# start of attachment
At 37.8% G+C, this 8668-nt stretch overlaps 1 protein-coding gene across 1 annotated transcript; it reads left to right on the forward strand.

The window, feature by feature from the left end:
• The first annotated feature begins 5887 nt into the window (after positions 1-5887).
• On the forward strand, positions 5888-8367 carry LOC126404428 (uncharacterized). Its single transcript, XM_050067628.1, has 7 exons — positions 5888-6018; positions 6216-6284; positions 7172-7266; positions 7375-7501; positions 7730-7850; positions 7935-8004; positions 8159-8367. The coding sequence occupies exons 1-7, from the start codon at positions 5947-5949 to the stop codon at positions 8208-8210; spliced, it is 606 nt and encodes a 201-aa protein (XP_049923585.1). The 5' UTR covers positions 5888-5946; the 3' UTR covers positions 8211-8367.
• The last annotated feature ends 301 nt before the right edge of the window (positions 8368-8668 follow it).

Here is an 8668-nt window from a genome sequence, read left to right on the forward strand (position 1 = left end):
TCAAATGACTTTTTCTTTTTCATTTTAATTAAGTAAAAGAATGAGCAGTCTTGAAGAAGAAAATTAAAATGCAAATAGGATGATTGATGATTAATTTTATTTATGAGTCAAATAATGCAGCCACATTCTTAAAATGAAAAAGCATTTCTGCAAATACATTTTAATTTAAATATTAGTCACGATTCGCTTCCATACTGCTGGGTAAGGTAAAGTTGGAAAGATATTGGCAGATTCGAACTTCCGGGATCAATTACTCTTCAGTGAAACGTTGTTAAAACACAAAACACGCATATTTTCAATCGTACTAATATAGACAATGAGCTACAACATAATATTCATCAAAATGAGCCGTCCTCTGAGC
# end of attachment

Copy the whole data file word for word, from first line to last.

At 37.8% G+C, this 8668-nt stretch overlaps 1 protein-coding gene across 1 annotated transcript; it reads left to right on the forward strand.

The window, feature by feature from the left end:
• The first annotated feature begins 5887 nt into the window (after positions 1-5887).
• On the forward strand, positions 5888-8367 carry LOC126404428 (uncharacterized). Its single transcript, XM_050067628.1, has 7 exons — positions 5888-6018; positions 6216-6284; positions 7172-7266; positions 7375-7501; positions 7730-7850; positions 7935-8004; positions 8159-8367. The coding sequence occupies exons 1-7, from the start codon at positions 5947-5949 to the stop codon at positions 8208-8210; spliced, it is 606 nt and encodes a 201-aa protein (XP_049923585.1). The 5' UTR covers positions 5888-5946; the 3' UTR covers positions 8211-8367.
• The last annotated feature ends 301 nt before the right edge of the window (positions 8368-8668 follow it).

Here is an 8668-nt window from a genome sequence, read left to right on the forward strand (position 1 = left end):
TCAAATGACTTTTTCTTTTTCATTTTAATTAAGTAAAAGAATGAGCAGTCTTGAAGAAGAAAATTAAAATGCAAATAGGATGATTGATGATTAATTTTATTTATGAGTCAAATAATGCAGCCACATTCTTAAAATGAAAAAGCATTTCTGCAAATACATTTTAATTTAAATATTAGTCACGATTCGCTTCCATACTGCTGGGTAAGGTAAAGTTGGAAAGATATTGGCAGATTCGAACTTCCGGGATCAATTACTCTTCAGTGAAACGTTGTTAAAACACAAAACACGCATATTTTCAATCGTACTAATATAGACAATGAGCTACAACATAATATTCATCAAAATGAGCCGTCCTCTGAGC